Dyes have always been an important sought after substance in civilization. Some of the earliest and most valuable colors were red, blue, yellow, and purple (the most famous royal color. Blue comes from a plant called Indigofera tinctoria, and its fluid has to be soaked and fermented before it turns indigo. This is because the fermentation under alkali conditions split the glucose unit, making the color. Purple comes from a shellfish in the Mediterranean area, the Murex. A gland on this crustation has the ingredients to make this royal purple. Because of the expense of this color, it was restricted to the kings and emperors in many areas. Producing both of these colors was a long, intensive process and had a large industry.
Then a German chemist by the name of Johann Friedrich Wilhelm Adolf von Baeyer synthesized indigo. The industry changed and from there, declined to a cheap, small labor. This lead to many other productions of synthetic dyes, including one made by an 18-year old boy.
The color you see when looking at a dye comes from the light that reflects off the substance. The rest of the spectrum is absorbed. Double bonds and OH molecules usually cause this. Some of the other expensive colors created were red and yellow. These too were eventually synthesized to make them much cheaper and available to the spectrum of colors we have today.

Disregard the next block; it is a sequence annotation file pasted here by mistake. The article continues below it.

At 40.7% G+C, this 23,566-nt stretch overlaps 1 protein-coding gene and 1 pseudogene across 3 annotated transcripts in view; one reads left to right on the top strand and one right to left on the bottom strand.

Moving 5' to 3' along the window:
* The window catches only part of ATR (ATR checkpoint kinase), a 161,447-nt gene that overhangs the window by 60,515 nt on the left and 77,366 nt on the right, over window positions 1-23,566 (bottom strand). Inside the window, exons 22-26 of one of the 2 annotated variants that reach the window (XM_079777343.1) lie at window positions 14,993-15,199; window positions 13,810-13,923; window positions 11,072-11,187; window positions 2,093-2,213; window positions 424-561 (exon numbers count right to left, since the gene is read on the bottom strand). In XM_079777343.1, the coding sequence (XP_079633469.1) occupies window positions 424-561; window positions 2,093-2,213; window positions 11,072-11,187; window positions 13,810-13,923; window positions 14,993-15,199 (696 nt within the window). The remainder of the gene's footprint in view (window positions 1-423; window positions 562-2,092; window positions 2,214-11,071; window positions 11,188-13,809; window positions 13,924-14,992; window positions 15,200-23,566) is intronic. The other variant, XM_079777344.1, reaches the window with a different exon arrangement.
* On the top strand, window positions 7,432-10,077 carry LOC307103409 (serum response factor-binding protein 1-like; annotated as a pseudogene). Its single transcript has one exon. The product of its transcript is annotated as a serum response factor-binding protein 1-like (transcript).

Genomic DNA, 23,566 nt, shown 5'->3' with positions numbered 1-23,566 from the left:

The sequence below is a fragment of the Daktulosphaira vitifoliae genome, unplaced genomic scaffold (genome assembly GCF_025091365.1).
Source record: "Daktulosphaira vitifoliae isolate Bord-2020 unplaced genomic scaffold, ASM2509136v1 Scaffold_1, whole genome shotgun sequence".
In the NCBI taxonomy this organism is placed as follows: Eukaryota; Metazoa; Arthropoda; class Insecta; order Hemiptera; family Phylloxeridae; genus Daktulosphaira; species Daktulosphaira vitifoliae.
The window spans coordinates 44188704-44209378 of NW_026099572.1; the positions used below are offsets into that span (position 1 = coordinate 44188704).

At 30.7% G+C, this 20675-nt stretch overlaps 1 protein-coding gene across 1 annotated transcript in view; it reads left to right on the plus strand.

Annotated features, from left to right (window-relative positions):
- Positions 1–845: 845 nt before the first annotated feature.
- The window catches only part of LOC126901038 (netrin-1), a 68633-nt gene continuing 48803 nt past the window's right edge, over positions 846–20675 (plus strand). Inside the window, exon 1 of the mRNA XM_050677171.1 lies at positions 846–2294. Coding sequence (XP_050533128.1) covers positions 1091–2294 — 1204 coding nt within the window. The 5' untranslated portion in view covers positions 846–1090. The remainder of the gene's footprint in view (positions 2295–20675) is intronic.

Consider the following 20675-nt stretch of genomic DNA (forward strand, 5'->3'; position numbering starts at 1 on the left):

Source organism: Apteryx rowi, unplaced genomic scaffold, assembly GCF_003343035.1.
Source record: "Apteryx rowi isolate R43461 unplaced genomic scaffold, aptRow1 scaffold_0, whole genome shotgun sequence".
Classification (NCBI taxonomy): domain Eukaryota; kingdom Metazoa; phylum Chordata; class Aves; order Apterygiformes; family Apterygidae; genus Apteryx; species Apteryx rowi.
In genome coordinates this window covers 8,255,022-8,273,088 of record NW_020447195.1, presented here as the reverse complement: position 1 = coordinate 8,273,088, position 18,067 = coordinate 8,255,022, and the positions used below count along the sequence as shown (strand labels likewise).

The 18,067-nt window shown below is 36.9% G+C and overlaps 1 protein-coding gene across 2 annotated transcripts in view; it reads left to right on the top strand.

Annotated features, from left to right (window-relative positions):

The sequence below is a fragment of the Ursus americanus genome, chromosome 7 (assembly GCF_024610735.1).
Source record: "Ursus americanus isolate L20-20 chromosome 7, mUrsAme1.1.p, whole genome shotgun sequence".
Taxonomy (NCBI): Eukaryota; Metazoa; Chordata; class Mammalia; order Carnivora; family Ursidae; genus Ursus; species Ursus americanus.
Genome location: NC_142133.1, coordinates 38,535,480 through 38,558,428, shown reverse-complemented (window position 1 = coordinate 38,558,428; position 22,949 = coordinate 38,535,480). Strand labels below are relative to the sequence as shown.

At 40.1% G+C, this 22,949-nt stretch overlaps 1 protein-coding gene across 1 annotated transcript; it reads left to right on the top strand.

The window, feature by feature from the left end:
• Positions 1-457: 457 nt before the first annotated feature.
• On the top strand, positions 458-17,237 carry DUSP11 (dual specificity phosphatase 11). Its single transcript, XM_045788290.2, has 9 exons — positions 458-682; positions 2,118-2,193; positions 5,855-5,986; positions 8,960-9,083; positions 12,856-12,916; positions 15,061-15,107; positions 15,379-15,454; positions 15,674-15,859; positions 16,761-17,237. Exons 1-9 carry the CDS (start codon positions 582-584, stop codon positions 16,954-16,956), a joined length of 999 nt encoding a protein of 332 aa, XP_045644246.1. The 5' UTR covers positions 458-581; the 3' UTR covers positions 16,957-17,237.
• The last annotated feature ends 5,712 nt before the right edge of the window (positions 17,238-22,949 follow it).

I do agree with the author on the impact of dyes in today’s society. Many of the southern plantations were built on indigo and look at the outcome of that, the equality of men in America. This industry has created tows and societies. It has changed wars, and it has helped us to create the modern industrial age.

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2 thoughts on “Dyes

  1. gracehstafford

    It was cool reading someone else’s take on this chapter! It could have used a good proofreading and maybe some additions about mauve, other than that I believed you did a very good job!

  2. emeryedington

    I’m just happy that everyone can wear puple now! Haha

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